Should You Grade Your Trading Cards?

Collect A Hobby, Should You Grade Your Trading Cards

Should You Grade Your Trading Cards? I see this question asked all the time. People will post pictures of their cards, asking if they should get them graded. The truth is, only you can decide if you should grade a card or not. We do not know your financial situation, your intentions with the card or even the quality of the card. These are all things that only the owner can know. Grading can increase the value of the card as it gives a 3rd parties evaluation of a card. With that being said I will go through some things you think about if you are considering to get your card graded.


Pre-grading is looking over the card before deciding to send it in for grading. Make sure to be extra critical. Do not assume you will get the highest grade. If you are pre-grading on a scale of 1-10 and can’t decide between a 7 or an 8, you should assume it will be a 7. Do not hope that the grader misses some whitening or goes easy on your centering. These grading companies can be very picky when grading. You would not want to send in a bunch of cards, all for them to return a grade or two lower than you expected. Think to yourself, if this card got a grade lower than my pre-grade, would I be happy with that outcome?


First thing you should look at on your trading card is its condition. There are a few areas you should take a look at.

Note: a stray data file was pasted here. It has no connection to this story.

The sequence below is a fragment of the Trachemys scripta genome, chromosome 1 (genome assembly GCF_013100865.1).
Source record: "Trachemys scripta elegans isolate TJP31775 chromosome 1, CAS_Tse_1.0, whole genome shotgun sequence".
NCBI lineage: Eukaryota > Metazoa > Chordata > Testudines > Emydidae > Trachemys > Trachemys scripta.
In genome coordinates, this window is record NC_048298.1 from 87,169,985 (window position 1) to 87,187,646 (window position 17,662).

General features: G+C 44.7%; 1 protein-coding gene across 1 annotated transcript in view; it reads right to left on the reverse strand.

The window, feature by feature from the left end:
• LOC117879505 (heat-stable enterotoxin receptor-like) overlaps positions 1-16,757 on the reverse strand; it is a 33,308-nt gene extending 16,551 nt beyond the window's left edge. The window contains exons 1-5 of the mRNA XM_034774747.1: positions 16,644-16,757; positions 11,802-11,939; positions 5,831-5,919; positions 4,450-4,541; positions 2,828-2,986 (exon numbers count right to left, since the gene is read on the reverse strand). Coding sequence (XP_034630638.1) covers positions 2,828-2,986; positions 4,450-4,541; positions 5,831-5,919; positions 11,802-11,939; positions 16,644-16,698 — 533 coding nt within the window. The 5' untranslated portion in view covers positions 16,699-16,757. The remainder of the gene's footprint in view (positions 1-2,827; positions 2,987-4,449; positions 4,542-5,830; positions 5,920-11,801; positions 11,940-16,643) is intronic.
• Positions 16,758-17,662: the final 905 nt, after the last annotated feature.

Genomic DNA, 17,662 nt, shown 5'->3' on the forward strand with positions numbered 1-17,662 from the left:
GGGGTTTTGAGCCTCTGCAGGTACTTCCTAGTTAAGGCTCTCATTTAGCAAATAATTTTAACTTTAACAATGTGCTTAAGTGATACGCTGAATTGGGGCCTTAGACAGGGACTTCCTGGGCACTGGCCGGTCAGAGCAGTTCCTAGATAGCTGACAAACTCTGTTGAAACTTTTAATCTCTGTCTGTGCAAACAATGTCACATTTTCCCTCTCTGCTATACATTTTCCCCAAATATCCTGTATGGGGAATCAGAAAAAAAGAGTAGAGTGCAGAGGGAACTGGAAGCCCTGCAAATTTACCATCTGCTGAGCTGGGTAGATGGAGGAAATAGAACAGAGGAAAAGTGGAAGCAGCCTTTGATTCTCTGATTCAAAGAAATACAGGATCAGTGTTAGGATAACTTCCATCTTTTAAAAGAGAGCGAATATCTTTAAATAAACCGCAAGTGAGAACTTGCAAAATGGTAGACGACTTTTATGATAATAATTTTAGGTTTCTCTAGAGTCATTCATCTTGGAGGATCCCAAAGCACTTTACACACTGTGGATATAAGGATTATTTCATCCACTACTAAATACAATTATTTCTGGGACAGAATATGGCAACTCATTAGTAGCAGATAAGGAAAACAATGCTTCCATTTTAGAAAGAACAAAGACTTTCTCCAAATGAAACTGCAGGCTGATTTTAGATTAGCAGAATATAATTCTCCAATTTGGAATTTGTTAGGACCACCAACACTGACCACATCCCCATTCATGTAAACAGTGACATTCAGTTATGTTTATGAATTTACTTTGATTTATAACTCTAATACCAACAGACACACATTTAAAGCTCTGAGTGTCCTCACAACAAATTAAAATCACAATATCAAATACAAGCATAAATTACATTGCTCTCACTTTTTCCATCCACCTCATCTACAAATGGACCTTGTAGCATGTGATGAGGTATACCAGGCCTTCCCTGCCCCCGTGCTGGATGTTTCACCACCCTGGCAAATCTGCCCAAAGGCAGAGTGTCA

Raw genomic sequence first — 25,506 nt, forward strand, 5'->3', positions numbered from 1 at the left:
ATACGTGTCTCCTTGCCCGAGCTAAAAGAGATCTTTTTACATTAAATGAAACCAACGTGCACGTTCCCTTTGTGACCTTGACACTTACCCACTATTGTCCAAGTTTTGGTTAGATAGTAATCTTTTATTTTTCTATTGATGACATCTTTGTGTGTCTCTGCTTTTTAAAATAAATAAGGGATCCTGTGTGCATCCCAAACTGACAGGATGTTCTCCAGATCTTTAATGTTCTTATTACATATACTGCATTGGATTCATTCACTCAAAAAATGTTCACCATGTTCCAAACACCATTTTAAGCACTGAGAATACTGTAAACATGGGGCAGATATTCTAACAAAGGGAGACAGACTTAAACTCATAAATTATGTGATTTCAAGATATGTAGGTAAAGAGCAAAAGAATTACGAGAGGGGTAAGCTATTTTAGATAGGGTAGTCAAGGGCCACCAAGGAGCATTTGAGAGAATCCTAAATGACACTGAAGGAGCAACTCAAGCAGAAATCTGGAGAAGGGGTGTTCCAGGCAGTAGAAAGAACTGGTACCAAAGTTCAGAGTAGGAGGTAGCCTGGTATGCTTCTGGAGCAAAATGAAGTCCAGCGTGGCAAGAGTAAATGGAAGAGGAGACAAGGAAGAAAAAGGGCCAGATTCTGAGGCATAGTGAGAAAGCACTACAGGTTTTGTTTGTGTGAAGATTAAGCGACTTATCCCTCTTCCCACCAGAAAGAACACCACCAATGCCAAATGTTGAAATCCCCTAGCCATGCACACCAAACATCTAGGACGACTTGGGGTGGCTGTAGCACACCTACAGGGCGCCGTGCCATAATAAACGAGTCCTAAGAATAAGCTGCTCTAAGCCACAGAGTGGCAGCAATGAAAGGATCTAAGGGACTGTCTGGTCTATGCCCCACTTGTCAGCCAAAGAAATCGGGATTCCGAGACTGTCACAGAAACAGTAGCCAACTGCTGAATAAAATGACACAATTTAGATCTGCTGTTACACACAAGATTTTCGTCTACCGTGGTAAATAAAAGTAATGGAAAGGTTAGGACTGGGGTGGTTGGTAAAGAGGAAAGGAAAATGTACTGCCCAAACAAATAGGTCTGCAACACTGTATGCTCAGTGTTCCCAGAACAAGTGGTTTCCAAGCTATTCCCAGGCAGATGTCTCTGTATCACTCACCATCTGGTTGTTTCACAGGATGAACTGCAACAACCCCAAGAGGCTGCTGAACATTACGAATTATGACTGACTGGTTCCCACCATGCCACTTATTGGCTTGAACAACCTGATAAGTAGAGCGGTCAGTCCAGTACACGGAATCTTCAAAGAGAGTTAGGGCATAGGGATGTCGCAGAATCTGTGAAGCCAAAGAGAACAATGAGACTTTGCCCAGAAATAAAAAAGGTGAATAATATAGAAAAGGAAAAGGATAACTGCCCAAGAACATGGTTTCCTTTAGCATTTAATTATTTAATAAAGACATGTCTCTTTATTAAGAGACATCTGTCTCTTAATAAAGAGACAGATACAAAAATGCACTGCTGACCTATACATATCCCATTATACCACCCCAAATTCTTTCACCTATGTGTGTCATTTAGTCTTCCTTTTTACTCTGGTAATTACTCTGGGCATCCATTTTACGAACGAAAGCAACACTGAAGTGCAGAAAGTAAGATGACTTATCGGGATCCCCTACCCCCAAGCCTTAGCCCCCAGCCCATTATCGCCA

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Is the border of the card equal on all sides? Make sure to send in cards that are equal on all sides. If this is not perfect it can harm the overall grade of the card. You can usually ballpark if the card is off-center or not. Use your best judgement, the more off-center the card is, the lower your grade will be for centering. If the card is severely off-center, it might qualify as a miscut card which can be very desirable to some collectors. However, getting a miscut qualifier is very difficult so look for cards to send in that have perfect borders.


Does the card have a nice square or rounded corner? (Depending on the trading card.) If it is dinged, bent or has whitening, it will hurt the grade. It can be difficult to see corner imperfections. If a card is dropped it can cause an almost unnoticeable bend. Make sure to put the card up against a different color background and examine closely. With the right lighting you might see a bend or whitening you never saw before. Sometimes, the card is cut poorly from the factory and can be damaged out of the pack, so look extra closely at those corners!


Similar to corners, are the edges. Are they clean with no dings or whitening? This is where you will find most of the whitening on the card. In Trading Card Games, the ones that have been played with suffer from horrible edgewear. Every time the card was shuffled gives it a chance to have edgewear. If you are playing with the cards, even in sleeves they can get damaged. When you are trying to put it in a hard sleeve, you can ding the edge. We have all done it and though it may seem insignificant, enough force while miss judging putting it in a hard sleeve can cause damage to lower the grade.


Check carefully for scrapes, scratches, dirt, smudges and anything else that can make the card imperfect. Look extra closely as some scratches can only be seen